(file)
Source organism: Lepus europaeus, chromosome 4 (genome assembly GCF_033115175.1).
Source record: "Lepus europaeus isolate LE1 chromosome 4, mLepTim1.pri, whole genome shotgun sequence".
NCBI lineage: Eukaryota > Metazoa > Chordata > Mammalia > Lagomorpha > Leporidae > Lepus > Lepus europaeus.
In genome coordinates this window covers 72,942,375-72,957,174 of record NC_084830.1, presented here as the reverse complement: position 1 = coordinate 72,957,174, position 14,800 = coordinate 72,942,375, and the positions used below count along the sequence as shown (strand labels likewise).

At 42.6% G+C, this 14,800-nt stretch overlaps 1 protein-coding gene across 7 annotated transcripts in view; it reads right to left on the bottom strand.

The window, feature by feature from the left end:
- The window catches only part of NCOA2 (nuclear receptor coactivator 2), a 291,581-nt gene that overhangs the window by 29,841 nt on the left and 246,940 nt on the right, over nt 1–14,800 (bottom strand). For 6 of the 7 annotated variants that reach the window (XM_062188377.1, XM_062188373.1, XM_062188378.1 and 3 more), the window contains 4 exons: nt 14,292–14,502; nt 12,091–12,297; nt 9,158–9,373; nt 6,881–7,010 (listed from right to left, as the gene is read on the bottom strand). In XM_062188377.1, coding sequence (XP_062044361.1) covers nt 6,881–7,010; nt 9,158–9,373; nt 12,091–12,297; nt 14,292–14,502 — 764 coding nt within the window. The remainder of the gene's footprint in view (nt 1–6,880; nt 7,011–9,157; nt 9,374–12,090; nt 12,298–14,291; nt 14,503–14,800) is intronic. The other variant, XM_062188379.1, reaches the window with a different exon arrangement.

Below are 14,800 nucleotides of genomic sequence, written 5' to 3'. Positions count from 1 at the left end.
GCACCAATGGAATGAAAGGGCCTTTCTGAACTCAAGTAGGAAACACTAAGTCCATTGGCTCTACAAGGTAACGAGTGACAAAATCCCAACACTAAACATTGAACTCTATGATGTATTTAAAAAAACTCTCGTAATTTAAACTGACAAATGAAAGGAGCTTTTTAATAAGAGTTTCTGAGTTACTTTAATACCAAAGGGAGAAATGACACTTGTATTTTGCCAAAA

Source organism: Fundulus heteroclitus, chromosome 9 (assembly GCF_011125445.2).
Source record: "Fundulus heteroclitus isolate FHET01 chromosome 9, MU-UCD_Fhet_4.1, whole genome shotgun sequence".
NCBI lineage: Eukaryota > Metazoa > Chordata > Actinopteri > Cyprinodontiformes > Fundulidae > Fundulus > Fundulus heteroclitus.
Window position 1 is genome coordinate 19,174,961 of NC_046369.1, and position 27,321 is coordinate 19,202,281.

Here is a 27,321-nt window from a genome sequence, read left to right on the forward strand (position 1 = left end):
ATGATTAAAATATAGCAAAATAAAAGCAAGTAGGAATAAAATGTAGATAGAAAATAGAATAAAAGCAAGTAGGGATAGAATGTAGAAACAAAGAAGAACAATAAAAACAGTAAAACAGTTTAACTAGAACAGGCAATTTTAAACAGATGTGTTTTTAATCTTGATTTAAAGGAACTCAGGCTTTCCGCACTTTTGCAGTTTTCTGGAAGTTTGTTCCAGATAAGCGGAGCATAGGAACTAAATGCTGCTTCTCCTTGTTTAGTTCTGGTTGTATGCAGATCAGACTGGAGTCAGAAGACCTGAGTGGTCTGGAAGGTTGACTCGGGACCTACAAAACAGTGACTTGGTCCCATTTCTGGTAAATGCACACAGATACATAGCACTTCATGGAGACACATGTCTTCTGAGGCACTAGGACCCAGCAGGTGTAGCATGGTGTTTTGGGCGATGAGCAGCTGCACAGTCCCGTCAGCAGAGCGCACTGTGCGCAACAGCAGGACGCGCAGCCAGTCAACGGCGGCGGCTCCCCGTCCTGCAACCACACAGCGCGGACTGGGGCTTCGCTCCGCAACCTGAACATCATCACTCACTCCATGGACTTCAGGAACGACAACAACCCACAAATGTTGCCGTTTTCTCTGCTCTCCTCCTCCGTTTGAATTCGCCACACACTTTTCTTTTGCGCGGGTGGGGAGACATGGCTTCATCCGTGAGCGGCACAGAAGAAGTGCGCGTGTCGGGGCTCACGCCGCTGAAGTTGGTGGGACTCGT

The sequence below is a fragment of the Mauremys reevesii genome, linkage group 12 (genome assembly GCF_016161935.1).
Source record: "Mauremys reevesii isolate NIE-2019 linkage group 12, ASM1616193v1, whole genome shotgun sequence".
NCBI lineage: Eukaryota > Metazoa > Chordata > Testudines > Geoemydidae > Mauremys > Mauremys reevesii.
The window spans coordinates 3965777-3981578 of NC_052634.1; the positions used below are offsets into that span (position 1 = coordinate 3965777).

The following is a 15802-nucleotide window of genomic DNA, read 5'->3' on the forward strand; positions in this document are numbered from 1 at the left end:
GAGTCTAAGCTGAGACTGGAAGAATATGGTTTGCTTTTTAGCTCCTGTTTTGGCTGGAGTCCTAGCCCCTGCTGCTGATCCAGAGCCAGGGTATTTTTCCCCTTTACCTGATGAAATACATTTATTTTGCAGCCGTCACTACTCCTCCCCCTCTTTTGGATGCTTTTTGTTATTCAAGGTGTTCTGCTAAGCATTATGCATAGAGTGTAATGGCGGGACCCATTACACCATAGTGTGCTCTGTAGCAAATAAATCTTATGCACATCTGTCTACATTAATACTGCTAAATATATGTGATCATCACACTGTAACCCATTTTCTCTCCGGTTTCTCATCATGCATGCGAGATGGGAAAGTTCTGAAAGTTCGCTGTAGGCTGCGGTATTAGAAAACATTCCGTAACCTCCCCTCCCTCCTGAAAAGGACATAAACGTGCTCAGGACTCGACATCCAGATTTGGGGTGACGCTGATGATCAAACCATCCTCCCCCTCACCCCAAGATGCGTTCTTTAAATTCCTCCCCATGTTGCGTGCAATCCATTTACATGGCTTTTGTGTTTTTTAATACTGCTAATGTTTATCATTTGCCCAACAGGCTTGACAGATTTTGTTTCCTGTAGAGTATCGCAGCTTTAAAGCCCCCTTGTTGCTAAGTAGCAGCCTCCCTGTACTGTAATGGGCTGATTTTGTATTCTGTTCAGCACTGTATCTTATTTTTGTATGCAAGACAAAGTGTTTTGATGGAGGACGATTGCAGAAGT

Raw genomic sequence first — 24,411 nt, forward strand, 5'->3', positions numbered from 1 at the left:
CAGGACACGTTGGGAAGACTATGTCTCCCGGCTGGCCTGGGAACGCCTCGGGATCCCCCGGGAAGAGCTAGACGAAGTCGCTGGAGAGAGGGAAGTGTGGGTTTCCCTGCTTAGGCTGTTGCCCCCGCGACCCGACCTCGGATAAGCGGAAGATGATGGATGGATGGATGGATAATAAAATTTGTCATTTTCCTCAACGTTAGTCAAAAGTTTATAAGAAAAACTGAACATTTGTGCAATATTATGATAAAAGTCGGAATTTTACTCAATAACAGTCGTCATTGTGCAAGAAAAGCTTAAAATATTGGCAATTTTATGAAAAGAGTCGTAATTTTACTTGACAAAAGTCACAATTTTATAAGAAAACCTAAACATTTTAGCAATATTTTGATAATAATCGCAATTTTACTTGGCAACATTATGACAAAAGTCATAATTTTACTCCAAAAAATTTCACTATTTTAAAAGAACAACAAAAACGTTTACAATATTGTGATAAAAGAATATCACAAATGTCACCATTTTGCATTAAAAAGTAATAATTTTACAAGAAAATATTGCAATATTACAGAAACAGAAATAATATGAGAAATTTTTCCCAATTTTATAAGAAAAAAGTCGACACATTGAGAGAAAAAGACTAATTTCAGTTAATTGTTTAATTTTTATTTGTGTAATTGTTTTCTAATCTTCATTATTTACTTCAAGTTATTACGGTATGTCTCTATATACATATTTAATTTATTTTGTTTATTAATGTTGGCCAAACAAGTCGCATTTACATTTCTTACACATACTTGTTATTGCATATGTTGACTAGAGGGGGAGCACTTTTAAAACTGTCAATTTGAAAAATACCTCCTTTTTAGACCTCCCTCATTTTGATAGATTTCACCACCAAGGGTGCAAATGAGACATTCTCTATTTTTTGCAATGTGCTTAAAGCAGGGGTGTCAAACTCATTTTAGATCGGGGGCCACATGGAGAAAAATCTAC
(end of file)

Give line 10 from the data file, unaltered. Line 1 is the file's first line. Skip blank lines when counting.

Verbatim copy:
Source organism: Fundulus heteroclitus, chromosome 9 (assembly GCF_011125445.2).